This season’s final concert by the Orchestre Symphonique de Québec and music director Fabien Gabel had an interesting premise: what if the “musical pictures” being presented were accompanied by actual artwork? In this case, paintings were chosen from the Musée national des beaux-arts du Québec’s art collection to pair with four diverse pieces on the program.

Fabien Gabel © Gaetan Bernard
Fabien Gabel
© Gaetan Bernard

Several of the compositions performed are rarely encountered in concert. Ronde burlesque, a 1927 work by the French composer Florent Schmitt, was characterized intriguingly by the composer as “an underwater airplane dogfight.” Certainly the rhythmic gyrations of the music convey a sense of aerial acrobatics, while the opulent scoring is completely characteristic of this composer’s splashy post-Rimsky style of orchestration. The OSQ brass and percussion were particularly impressive under Gabel’s exciting direction of this tour de force. This was the work’s North American première – nearly a century after its composition.

Bechara El-Khoury is one of France’s leading contemporary composers – a poet and a scholar as well. Born in Lebanon, he’s come face to face with social strife, and Les Fleuves engloutis (The Rivers Engulfed) gives voice to those conflicts. The “rivers” of the title represent humans who pass through life “like a star travelling through outer space,” as the composer puts it. Premiered in 2002 at Radio France, the piece is made up of short movements dealing with physical and metaphysical properties: fog, silence, alertness, struggling. In the “Struggle” movement, one can plainly hear ululation cries. The final movement (“Song of the Rivers”) ends on a hopeful if defiant note in the struggle against xenophobia.

Orchestre Symphonique de Quebec © Héloïse Kermarrec
Orchestre Symphonique de Quebec
© Héloïse Kermarrec

El-Khoury’s music is highly expressive – deeply Romantic as well as modern – and it makes a strong impression. The performance was masterfully executed; the brass was stentorian but also atmospheric, and hypnotic strings ornamented by inventive percussion were particularly noteworthy in the presentation.

Of a completely different character was Arthur Honegger’s Pastorale d’été, an early work of this composer. Scored for a chamber-sized orchestra, it is quite impressionistic in flavor. For the most part the music is placid and restrained, except for a livelier section midway through the piece. The OSQ performance was appropriately atmospheric. Maestro Gabel was graceful and elegant on the podium as he coaxed silky sounds from the strings and woodwind players, with an ending that sounded Delian in character.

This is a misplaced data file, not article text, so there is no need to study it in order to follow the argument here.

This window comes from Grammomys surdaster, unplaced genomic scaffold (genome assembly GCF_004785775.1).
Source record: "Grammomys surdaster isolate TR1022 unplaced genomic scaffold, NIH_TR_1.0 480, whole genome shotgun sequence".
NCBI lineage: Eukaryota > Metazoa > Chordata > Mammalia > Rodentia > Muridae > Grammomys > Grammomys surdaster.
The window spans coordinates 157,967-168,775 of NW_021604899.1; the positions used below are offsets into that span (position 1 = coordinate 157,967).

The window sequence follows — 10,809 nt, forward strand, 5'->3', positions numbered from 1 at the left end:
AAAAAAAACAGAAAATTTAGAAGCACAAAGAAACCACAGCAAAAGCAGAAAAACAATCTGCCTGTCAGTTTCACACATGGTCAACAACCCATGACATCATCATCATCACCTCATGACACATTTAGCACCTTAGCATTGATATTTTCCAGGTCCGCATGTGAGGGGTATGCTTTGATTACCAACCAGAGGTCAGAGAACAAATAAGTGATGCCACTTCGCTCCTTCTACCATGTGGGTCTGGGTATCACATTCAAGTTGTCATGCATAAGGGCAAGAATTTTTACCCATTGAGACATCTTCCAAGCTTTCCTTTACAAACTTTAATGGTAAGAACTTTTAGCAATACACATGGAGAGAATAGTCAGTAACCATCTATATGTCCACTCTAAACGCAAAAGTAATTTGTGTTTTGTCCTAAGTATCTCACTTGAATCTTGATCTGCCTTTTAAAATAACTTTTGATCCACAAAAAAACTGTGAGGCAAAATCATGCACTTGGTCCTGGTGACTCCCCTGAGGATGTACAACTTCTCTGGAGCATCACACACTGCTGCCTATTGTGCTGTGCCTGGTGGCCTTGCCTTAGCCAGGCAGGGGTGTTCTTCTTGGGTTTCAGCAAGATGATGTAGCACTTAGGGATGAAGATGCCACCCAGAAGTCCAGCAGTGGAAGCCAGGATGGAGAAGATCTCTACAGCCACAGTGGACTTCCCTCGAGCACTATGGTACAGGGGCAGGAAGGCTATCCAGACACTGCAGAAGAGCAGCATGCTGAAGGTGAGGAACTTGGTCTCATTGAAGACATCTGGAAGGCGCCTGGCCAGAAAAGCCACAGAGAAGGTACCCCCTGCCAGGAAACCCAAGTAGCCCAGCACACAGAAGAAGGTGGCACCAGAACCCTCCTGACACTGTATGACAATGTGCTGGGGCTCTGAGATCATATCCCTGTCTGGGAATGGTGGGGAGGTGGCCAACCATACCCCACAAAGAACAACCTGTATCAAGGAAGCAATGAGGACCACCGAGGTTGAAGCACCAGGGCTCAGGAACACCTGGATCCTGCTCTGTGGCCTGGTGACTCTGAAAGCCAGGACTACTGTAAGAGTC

For Frank Zappa’s G-Spot Tornado the number of performers was only around 15, but that included an augmented percussion section as well as piano and electric guitar. This four-minute study in relentless rhythm made it impossible to resist tapping a toe, helped along by a high-spirited performance.

Taking up the entire second half of the concert was Richard Strauss’ Alpine Symphony. It doesn’t get much more “pictorial” than this extended symphonic poem. Indeed, it is one of the most extravagant nature pieces in all of music, with a storyline that reads like a guidebook for how to scale an Alpine mountain and return safely. The very specific “programme” for this piece (Strauss’ final tone poem) consists of 22 continuous sections of music, and these episodes were accompanied by vintage paintings of mountain scenes melded into a choreographed filmic spectacle produced by artistic collaborators Mario Villeneuve and Christian Fontaine.

Strauss’ score calls for more than 115 players, and the well-filled stage of the Grande Theatre made it appear that Maestro Gabel had that many on hand – or nearly so. The opening wash of sound was appropriately mysterious, with a descending scale leading to low brass chords evoking the stillness of night. Woodwind and trumpet calls announced a sunrise which led to some really thrilling tutti moments. String ensemble was smooth and precise in the discursive passages that followed, and Maestro Gabel gave this section (which can sometimes sound more than a bit rhetorical) a cohesion I don’t always hear. Woodwinds with percussion ornamentation were highly effective in the waterfall, meadow and pasture episodes that followed.

The mood shift in the glacier episode was palpable, with the performance taking on a sense of trepidation, even during the oboe solo at the mountain’s summit. The blaze of orchestral color at the summit was thrilling, with massed brass and strings calling out one of the most memorable passages Strauss ever penned. The mountain descent was truly harrowing in the OSQ’s portrayal of the massive storm, followed by a blazing sunset and returning full circle to the night mysteries. In all, it was a gripping performance that appealed to all the senses on every level.

Maestro Gabel’s well-chosen program of orchestral showpieces – several of them true rarities – proved how impressive the OSQ can sound when playing music as inventive and inspired as this. It was a very special concert of some equally special music.